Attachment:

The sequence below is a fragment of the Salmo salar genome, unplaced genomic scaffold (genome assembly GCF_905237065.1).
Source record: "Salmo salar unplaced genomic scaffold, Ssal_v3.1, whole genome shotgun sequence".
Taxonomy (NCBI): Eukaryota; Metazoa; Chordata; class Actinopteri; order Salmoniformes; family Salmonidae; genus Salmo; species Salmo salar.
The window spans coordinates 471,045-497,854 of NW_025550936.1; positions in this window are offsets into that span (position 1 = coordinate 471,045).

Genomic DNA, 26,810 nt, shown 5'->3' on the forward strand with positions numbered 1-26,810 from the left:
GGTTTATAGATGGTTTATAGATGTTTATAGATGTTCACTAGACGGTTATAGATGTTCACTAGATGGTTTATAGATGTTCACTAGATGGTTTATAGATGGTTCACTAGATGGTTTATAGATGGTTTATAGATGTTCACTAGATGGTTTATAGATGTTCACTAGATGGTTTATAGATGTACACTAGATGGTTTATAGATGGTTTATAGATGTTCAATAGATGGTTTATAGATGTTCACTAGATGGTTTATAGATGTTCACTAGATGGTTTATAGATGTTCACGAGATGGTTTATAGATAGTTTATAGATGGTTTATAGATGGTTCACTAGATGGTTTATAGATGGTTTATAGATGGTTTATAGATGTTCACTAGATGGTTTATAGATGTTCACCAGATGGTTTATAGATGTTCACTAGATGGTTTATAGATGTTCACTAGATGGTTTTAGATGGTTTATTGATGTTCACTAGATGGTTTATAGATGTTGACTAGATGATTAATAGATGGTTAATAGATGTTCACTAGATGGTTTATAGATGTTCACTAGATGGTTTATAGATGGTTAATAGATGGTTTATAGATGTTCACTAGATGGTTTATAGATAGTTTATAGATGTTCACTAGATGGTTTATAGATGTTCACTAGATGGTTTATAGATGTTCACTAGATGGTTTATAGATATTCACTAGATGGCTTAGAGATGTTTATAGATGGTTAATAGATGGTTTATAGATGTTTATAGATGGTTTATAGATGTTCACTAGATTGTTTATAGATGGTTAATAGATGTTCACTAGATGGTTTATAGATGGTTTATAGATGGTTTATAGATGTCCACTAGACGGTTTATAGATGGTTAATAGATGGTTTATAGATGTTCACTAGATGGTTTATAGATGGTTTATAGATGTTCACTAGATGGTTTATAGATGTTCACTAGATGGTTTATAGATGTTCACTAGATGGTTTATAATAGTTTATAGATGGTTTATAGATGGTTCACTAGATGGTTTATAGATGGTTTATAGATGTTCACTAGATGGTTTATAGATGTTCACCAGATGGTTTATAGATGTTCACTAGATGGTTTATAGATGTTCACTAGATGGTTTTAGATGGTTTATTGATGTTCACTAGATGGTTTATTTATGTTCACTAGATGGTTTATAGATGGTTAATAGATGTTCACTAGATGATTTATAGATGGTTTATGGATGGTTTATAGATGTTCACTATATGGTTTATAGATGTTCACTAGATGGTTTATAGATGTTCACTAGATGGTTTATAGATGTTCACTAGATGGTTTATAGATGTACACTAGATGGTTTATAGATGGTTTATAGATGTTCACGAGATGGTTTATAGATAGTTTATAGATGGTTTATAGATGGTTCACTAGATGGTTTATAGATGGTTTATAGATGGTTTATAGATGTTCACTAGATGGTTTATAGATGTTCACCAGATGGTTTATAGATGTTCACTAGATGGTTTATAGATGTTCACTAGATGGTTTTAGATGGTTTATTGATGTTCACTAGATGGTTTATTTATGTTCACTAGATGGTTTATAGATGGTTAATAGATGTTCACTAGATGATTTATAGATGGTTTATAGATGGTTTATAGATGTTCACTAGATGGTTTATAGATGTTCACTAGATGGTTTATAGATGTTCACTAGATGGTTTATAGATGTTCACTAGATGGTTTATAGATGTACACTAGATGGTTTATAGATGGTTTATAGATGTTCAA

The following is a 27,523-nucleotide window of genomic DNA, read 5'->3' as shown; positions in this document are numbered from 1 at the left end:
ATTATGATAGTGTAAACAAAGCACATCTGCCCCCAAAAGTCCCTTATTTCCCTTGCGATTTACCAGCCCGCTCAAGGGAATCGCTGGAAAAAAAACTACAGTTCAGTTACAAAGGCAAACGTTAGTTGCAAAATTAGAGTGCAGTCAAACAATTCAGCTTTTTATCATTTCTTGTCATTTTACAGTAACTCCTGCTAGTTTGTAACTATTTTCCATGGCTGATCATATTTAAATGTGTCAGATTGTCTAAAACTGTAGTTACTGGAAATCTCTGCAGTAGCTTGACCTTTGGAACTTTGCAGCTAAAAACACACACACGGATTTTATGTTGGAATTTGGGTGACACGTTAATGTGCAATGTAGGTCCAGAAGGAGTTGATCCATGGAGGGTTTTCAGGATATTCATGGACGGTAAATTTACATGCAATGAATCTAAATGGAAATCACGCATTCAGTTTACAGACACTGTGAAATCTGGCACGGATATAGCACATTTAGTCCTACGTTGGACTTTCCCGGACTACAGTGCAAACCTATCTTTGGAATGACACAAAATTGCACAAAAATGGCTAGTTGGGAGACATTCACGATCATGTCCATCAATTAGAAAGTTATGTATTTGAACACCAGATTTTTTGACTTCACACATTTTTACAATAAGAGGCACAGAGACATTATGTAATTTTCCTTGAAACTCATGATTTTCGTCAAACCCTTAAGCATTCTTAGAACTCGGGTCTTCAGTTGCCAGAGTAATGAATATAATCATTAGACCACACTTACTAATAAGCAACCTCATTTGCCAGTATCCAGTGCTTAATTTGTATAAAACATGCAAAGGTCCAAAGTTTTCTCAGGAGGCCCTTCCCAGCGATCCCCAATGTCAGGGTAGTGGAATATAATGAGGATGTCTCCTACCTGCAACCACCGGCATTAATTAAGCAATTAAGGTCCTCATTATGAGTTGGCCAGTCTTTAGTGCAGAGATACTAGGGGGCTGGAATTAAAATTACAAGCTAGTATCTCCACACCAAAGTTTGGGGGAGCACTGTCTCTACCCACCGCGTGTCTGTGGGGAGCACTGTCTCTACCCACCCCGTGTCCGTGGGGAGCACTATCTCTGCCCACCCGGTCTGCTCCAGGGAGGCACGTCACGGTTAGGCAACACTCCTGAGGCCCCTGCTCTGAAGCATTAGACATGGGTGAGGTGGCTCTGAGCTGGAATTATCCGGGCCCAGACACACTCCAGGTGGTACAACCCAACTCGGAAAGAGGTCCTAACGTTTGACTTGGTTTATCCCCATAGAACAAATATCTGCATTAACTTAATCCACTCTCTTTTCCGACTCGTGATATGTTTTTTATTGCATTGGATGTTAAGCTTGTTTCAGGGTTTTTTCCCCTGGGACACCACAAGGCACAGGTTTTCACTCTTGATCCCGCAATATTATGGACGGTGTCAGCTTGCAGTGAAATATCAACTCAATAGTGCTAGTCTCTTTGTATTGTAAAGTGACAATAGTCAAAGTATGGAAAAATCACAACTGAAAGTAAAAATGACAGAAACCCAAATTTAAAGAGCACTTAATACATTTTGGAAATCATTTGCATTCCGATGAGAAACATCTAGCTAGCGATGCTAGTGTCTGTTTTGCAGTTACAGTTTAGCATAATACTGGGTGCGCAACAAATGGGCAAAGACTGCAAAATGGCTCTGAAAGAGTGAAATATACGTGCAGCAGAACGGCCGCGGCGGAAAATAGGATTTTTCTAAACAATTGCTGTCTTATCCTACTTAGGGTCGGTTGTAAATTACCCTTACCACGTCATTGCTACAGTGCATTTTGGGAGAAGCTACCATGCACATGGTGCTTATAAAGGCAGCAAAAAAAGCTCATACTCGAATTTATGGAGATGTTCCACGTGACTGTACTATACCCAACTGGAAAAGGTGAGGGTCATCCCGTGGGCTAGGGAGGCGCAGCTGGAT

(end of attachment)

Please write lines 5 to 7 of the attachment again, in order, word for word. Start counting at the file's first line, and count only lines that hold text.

Genomic DNA, 26,810 nt, shown 5'->3' on the forward strand with positions numbered 1-26,810 from the left:
GGTTTATAGATGGTTTATAGATGTTTATAGATGTTCACTAGACGGTTATAGATGTTCACTAGATGGTTTATAGATGTTCACTAGATGGTTTATAGATGGTTCACTAGATGGTTTATAGATGGTTTATAGATGTTCACTAGATGGTTTATAGATGTTCACTAGATGGTTTATAGATGTACACTAGATGGTTTATAGATGGTTTATAGATGTTCAATAGATGGTTTATAGATGTTCACTAGATGGTTTATAGATGTTCACTAGATGGTTTATAGATGTTCACGAGATGGTTTATAGATAGTTTATAGATGGTTTATAGATGGTTCACTAGATGGTTTATAGATGGTTTATAGATGGTTTATAGATGTTCACTAGATGGTTTATAGATGTTCACCAGATGGTTTATAGATGTTCACTAGATGGTTTATAGATGTTCACTAGATGGTTTTAGATGGTTTATTGATGTTCACTAGATGGTTTATAGATGTTGACTAGATGATTAATAGATGGTTAATAGATGTTCACTAGATGGTTTATAGATGTTCACTAGATGGTTTATAGATGGTTAATAGATGGTTTATAGATGTTCACTAGATGGTTTATAGATAGTTTATAGATGTTCACTAGATGGTTTATAGATGTTCACTAGATGGTTTATAGATGTTCACTAGATGGTTTATAGATATTCACTAGATGGCTTAGAGATGTTTATAGATGGTTAATAGATGGTTTATAGATGTTTATAGATGGTTTATAGATGTTCACTAGATTGTTTATAGATGGTTAATAGATGTTCACTAGATGGTTTATAGATGGTTTATAGATGGTTTATAGATGTCCACTAGACGGTTTATAGATGGTTAATAGATGGTTTATAGATGTTCACTAGATGGTTTATAGATGGTTTATAGATGTTCACTAGATGGTTTATAGATGTTCACTAGATGGTTTATAGATGTTCACTAGATGGTTTATAATAGTTTATAGATGGTTTATAGATGGTTCACTAGATGGTTTATAGATGGTTTATAGATGTTCACTAGATGGTTTATAGATGTTCACCAGATGGTTTATAGATGTTCACTAGATGGTTTATAGATGTTCACTAGATGGTTTTAGATGGTTTATTGATGTTCACTAGATGGTTTATTTATGTTCACTAGATGGTTTATAGATGGTTAATAGATGTTCACTAGATGATTTATAGATGGTTTATGGATGGTTTATAGATGTTCACTATATGGTTTATAGATGTTCACTAGATGGTTTATAGATGTTCACTAGATGGTTTATAGATGTTCACTAGATGGTTTATAGATGTACACTAGATGGTTTATAGATGGTTTATAGATGTTCACGAGATGGTTTATAGATAGTTTATAGATGGTTTATAGATGGTTCACTAGATGGTTTATAGATGGTTTATAGATGGTTTATAGATGTTCACTAGATGGTTTATAGATGTTCACCAGATGGTTTATAGATGTTCACTAGATGGTTTATAGATGTTCACTAGATGGTTTTAGATGGTTTATTGATGTTCACTAGATGGTTTATTTATGTTCACTAGATGGTTTATAGATGGTTAATAGATGTTCACTAGATGATTTATAGATGGTTTATAGATGGTTTATAGATGTTCACTAGATGGTTTATAGATGTTCACTAGATGGTTTATAGATGTTCACTAGATGGTTTATAGATGTTCACTAGATGGTTTATAGATGTACACTAGATGGTTTATAGATGGTTTATAGATGTTCAA

The following is a 27,523-nucleotide window of genomic DNA, read 5'->3' as shown; positions in this document are numbered from 1 at the left end: